Re Polemis & Furness Withy & Company Ltd. 1921 3 KB 56016. Some Stevedores carelessly dropped a plank of wood into the hold of a ship. The plank struck something as it was falling which caused a spark. The spark was ignited by petrol vapours resulting in the destruction of the ship. The arbitrator held that the causing of the spark could not have been anticipated and therefore no liability arose. The claimant appealed. The court held, here was no requirement that the damage was foreseeable. The defendant was liable for all the direct consequences of their action, this overruled in the wagon mound case.
The Wagon Mound no 1 1961 AC 388 17House of Lords, the defendant’s vessel, the Wagon Mound, leaked furnace oil at a Wharf in Sydney Harbour. Some cotton debris became embroiled in the oil and sparks from some welding works ignited the oil. The fire spread rapidly causing destruction of some boats and the wharf the courts held: Re Polemis should no longer be regarded as good law. A test of remoteness of damage was substituted for the direct consequence test. The test is whether the damage is of a kind that was foreseeable. If a foreseeable type of damage is present, the defendant is liable for the full extent of the damage, no matter whether the extent of damage was foreseeable.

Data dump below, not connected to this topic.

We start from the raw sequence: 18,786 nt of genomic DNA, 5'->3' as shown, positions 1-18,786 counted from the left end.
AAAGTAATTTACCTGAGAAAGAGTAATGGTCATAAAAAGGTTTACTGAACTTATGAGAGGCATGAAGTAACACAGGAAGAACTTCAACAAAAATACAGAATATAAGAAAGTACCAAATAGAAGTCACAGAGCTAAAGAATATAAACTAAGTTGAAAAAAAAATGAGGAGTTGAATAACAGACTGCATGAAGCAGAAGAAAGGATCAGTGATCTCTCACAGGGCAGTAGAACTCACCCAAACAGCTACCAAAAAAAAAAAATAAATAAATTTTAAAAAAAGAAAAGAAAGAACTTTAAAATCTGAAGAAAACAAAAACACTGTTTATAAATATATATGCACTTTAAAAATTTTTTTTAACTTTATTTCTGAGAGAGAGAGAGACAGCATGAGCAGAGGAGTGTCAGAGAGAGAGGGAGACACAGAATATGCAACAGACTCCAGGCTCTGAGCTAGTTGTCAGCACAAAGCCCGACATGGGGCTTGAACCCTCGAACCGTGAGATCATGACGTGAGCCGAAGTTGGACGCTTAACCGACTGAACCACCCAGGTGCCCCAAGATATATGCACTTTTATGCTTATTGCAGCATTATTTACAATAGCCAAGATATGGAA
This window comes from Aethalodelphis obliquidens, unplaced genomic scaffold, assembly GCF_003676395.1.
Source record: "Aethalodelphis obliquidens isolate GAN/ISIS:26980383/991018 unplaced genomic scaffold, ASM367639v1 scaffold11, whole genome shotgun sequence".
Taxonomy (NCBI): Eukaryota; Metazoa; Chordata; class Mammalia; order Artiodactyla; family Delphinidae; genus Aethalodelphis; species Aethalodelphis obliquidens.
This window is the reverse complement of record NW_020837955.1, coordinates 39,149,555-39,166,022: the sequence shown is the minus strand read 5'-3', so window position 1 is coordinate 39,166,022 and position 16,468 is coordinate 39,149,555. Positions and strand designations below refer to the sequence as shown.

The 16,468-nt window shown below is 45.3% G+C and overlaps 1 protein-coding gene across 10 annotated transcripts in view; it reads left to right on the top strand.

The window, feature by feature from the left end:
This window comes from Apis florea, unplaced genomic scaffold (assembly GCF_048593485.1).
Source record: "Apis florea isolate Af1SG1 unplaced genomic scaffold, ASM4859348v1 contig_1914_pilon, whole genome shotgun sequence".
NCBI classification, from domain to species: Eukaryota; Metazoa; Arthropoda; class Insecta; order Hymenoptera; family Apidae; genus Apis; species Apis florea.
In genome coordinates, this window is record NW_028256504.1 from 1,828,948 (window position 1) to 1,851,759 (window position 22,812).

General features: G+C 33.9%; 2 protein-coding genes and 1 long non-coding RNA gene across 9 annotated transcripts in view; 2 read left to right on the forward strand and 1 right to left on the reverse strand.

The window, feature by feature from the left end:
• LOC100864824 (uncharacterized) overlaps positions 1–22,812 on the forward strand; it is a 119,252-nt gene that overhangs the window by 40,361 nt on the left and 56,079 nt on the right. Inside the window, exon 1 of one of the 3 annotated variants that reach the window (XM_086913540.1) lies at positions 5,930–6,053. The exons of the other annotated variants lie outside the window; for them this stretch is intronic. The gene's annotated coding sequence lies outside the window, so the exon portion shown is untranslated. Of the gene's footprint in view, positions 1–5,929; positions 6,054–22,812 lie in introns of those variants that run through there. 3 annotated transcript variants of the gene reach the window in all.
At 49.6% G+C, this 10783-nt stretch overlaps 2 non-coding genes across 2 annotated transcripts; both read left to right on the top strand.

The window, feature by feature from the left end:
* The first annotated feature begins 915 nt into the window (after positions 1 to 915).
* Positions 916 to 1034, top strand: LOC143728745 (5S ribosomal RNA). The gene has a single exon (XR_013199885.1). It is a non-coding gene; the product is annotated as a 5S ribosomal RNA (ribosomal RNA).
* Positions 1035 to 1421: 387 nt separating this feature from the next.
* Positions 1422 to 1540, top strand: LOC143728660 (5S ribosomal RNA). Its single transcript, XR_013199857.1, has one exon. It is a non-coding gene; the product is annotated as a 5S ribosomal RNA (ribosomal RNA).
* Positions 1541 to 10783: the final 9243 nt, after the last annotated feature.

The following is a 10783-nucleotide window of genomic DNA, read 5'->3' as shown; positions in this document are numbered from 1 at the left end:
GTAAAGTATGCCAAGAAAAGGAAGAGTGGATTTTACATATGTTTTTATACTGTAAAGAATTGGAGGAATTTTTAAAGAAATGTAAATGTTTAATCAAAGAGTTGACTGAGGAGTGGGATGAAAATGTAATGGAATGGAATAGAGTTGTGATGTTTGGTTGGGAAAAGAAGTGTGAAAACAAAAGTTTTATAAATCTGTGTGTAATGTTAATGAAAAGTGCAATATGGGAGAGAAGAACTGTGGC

Egg shell skull rule is the Doctrine that makes the defendant liable for the magnified results of the his or her actions / the defendant’s negligent or intentional tort. If something happens due to defendant’s actions against the plaintiff without a complete defence, the defendant becomes liable for any injury that is magnified by the plaintiff’s peculiar characteristics.i.e. a defendant must take his victim as he found him, the frailty of the injured victim is not a defence. Smith v Leech Brain 1962 2 QB 405 18.A widow brought a claim against the defendant under the Fatal Accidents Act for the death of her husband. The defendant employed the husband. As a result of their negligence he incurred a burn to his lip. The lip contained pre-cancerous cells which were triggered by the injury sustained. He died three years later from cancer.
The burn was a foreseeable consequence of the defendant’s negligence and this resulted in the death. The defendant was liable for his death. It was not necessary to show that death by cancer was foreseeable, nor that an ordinary person would not have died from the injury. The egg shell skull rule applies, and the defendant must take his victim as he finds him.
5 Barnett v Chelsea & Kensington Hospital 1969
8 Cars Ltd v Abraham 1962 1 QB 33 Court of Appeal
11 Felloni v. Dublin Corporation 1998 1 ILRM 133
12 Connolly v South of Ireland Asphalt Co. Ltd 1977 I.R 99(SC)
16 Re Polemis & Furness Withy & Company Ltd. 1921 3 KB 560
17 The Wagon Mound no 1 1961 AC 388